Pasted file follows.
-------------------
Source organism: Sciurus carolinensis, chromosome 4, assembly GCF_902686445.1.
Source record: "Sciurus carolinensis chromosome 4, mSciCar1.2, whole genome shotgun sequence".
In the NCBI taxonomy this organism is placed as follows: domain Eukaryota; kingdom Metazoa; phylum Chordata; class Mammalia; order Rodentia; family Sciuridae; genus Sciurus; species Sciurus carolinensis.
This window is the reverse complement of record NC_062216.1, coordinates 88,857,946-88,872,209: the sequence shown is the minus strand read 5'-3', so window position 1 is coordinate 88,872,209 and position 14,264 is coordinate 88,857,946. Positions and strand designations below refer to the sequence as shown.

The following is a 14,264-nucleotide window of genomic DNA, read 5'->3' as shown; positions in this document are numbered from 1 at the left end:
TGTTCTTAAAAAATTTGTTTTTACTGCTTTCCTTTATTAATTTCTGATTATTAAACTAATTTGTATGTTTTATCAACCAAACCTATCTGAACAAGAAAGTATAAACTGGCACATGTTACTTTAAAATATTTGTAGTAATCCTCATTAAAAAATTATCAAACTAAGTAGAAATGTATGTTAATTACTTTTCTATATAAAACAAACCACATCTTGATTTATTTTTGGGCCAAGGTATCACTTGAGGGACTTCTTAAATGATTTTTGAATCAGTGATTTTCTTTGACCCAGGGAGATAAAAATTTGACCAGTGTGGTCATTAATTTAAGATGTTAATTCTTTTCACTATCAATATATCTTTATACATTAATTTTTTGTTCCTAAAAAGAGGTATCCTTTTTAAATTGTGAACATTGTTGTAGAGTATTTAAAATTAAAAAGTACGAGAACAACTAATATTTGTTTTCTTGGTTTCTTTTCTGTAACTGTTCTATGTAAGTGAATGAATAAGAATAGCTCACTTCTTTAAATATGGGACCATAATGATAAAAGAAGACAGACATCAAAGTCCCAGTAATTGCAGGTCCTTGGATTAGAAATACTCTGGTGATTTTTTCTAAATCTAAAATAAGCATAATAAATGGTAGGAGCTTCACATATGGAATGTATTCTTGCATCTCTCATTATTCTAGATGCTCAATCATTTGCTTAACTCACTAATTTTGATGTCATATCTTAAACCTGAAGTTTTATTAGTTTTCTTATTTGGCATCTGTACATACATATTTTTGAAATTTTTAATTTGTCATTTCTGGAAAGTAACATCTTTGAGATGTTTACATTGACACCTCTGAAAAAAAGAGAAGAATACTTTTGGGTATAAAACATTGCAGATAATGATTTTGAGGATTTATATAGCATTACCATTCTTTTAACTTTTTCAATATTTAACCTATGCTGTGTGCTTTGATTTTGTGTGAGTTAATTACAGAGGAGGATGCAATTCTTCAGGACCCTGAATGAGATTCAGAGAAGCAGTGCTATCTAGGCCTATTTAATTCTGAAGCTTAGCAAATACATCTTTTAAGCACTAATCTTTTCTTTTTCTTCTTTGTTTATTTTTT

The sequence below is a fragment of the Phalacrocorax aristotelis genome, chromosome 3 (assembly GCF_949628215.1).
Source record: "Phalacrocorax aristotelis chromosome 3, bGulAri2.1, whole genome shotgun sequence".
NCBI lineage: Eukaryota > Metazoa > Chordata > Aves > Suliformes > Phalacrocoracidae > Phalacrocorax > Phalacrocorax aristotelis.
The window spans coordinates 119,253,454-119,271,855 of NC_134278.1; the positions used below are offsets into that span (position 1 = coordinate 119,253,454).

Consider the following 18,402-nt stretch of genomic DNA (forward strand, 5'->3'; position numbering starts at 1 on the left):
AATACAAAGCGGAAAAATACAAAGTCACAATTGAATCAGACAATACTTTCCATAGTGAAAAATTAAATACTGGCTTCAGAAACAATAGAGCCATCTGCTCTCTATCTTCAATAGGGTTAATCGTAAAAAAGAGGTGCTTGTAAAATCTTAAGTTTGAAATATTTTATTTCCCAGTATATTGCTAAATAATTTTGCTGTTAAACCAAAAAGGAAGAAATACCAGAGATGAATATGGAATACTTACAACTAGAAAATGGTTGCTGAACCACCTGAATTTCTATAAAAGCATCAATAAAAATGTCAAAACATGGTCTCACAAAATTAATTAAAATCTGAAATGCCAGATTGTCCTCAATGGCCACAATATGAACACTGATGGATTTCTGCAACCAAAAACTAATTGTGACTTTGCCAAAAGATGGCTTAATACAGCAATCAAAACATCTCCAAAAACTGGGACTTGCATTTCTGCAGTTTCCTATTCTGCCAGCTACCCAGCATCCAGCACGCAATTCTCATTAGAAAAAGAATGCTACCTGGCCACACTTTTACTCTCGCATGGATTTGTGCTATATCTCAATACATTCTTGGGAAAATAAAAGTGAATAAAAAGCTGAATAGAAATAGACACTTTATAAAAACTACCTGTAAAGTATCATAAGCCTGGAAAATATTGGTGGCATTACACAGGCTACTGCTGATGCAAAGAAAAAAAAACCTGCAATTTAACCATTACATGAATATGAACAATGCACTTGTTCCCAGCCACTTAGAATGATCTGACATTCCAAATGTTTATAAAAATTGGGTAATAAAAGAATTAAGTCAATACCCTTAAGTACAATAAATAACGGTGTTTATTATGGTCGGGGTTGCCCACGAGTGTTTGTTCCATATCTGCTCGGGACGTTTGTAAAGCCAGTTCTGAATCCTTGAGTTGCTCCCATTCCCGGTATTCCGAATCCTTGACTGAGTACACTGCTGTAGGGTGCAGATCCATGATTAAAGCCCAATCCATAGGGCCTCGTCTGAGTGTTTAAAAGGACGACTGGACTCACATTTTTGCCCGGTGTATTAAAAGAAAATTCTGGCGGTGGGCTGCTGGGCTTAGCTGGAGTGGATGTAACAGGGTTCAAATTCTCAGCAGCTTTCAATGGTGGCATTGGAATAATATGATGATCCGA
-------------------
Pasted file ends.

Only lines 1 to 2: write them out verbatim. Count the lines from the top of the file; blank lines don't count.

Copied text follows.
Source organism: Sciurus carolinensis, chromosome 4, assembly GCF_902686445.1.
Source record: "Sciurus carolinensis chromosome 4, mSciCar1.2, whole genome shotgun sequence".